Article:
Lego Store Budapest

23 Reviews

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March, 2020

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Toy shops seem to becoming an endangered species these days, sure you can usually find a section in a store where a small selection of toys, games and maybe some local items are sold, but a dedicated shop in the central shopping are of a city is a rare beast indeed. So here we are on our last day in Budapest walking around the shops doing some last minute purchases for those back home, especially the grandchildren.

Walking around looking for inspiration we look in numerous gift shops all seemingly selling the same things and, purely as an observation you understand, notice that there are seemingly no end of Thai massage parlours for the soothing of weary travellers. Then, by chance, I notice a small square neon sign protruding from the wall above an alley way between two shops declaring LEGO Stockist. At this slice of luck, leaving the wife to delve through a nearby gift shop, I duck into the alley in search of the ‘holy grail’. Confusingly the alley did not seem to lead anywhere apart from an apartment block, and then I notice a doorway with an unassuming sign tempting the shopper in to the LEGO ‘wonderland’.

Step through the door and I encounter a series of 20 odd concrete steps of spiral stairs leading down. At the bottom I enter a tiny windowless room with bright fluorescent lighting and am met by a room crammed full, LEGO boxes line the walls and also fill 3 rows of steel racking stacked floor to ceiling leaving hardly any room to turn around, and also a rather disinterested young lady behind the counter who does not blink an eye at my arrival.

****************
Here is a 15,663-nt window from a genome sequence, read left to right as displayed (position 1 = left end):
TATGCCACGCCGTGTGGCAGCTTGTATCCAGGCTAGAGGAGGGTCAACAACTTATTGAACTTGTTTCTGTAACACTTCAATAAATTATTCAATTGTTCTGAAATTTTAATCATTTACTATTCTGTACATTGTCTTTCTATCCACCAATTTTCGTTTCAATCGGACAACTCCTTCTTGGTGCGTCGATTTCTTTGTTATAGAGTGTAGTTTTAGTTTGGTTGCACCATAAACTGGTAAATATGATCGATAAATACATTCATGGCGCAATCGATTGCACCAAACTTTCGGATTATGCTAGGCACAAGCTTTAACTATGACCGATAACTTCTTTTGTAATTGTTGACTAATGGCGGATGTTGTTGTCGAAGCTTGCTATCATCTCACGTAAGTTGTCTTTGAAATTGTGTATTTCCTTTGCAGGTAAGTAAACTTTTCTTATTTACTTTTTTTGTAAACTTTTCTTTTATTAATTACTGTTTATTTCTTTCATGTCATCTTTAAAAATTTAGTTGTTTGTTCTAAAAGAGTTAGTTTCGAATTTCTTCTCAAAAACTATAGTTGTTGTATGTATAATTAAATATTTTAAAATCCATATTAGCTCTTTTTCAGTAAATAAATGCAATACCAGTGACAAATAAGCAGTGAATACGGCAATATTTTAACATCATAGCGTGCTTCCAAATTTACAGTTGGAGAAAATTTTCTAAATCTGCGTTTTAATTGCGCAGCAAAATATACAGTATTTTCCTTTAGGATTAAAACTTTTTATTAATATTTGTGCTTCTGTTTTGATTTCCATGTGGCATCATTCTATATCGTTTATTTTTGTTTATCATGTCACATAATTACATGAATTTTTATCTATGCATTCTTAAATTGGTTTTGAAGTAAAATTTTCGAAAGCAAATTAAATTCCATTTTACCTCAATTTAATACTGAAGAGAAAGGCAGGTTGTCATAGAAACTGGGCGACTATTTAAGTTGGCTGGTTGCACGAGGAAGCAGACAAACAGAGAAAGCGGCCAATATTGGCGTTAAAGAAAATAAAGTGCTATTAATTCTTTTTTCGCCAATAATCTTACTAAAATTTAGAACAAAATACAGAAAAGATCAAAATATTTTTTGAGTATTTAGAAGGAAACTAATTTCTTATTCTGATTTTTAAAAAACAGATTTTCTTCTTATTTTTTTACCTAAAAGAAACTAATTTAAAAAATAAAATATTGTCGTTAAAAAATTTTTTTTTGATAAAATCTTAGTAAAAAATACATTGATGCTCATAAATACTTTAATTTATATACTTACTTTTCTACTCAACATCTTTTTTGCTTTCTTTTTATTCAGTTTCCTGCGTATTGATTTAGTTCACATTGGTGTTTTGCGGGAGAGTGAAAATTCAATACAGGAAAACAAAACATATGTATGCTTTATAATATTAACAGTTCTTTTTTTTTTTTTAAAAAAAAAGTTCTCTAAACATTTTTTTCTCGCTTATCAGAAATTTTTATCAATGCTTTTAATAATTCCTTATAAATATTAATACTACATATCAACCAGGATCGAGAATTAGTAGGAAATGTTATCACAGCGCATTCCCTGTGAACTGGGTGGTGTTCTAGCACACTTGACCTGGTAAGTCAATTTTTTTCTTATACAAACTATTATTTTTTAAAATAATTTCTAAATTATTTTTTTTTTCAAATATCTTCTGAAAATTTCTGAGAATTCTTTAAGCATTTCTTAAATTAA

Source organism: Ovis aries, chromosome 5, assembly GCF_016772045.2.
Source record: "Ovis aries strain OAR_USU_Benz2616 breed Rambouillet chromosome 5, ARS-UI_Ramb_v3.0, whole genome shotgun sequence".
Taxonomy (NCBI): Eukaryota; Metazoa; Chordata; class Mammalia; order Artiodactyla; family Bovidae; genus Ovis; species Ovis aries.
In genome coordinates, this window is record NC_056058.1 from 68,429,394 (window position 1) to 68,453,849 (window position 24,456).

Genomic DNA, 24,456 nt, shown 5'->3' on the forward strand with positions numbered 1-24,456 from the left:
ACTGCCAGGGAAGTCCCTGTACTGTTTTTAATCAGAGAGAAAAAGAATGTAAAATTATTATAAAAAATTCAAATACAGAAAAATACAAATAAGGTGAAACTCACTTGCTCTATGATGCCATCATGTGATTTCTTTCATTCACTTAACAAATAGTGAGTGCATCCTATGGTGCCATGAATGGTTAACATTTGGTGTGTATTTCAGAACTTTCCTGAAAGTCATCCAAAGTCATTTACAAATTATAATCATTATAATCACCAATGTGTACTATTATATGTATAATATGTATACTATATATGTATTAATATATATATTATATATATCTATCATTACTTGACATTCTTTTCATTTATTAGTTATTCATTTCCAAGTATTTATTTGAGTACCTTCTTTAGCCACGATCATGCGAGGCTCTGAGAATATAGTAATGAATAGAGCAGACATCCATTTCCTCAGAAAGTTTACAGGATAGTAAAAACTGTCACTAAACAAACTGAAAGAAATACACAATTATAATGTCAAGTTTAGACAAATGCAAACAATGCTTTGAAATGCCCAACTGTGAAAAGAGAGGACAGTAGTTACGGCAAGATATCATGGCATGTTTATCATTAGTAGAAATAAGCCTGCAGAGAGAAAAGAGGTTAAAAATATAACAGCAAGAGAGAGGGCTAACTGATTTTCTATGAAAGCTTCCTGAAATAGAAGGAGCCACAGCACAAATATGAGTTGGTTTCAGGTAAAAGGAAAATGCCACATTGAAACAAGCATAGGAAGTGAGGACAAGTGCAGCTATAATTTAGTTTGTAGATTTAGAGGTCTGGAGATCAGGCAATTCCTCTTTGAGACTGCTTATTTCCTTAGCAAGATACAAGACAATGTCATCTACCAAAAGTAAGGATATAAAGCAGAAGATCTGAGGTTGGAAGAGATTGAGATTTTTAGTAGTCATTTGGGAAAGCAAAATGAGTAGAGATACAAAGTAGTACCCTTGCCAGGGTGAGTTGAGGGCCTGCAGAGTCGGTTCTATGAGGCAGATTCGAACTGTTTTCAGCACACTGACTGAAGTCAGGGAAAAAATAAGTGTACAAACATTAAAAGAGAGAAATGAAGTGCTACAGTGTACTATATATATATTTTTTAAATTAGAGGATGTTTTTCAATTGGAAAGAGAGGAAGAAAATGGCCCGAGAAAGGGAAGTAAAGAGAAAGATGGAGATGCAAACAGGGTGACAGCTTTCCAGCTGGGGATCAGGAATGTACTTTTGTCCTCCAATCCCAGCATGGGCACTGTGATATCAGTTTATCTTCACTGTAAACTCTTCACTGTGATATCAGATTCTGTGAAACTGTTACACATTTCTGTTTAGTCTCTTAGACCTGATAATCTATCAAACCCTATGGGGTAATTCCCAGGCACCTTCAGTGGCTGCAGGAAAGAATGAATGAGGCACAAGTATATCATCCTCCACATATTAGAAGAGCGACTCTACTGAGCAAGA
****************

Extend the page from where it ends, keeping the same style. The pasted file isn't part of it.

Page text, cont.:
I scour the shelves but am not able to find anything suitable for my young grandson so I make to leave and walking through the door I happen to look to the left and spot something unusual. Stopping to have a closer look I can clearly see a large heavy grey steel door pushed back into the alcove. It is considerably sturdier than you would expect a normal door to be, even a standard security door, and closer inspection reveals it to be connected to a really heavy steel doorframe set into the opening leading to the stairs. Far heavier than anything you may find in your local builder’s merchant the mind starts to process all sorts of theories and suspicions. It is then that I remember what the door reminds me of; it looks remarkably like one of those blast doors you see in the movies, or in old wartime military buildings, or Sheldon Cooper’s front door.

What is a door of this calibre doing here, what have I stumbled into? Then recent history of Hungary comes into focus bringing echoes of World War 2 and Soviet control and the resulting paranoia back into view. Secret, and sometimes uncharted, locations dotted all over the city each housing various and disparate secret operations, storage and monitoring facilities now repurposed into everyday usage, but retaining the useful hardware of the past. Certainly not the kind of toy shop we are used to, but one with more than a slight nod to history.

As for our toy hunt we decided in the end to choose something both entertaining and cultural, a Rubik’s cube. Mainly because he had hinted that he would like one before we left home and also because its inventor was Hungarian sculptor, professor of architecture and president of the Hungarian Engineering Academy, Ernő Rubik. The cube was originally a teaching aid for the university architecture class where Rubik set out to create a structure which would allow the individual pieces to move without the whole structure falling apart. Useful when designing a building I think.


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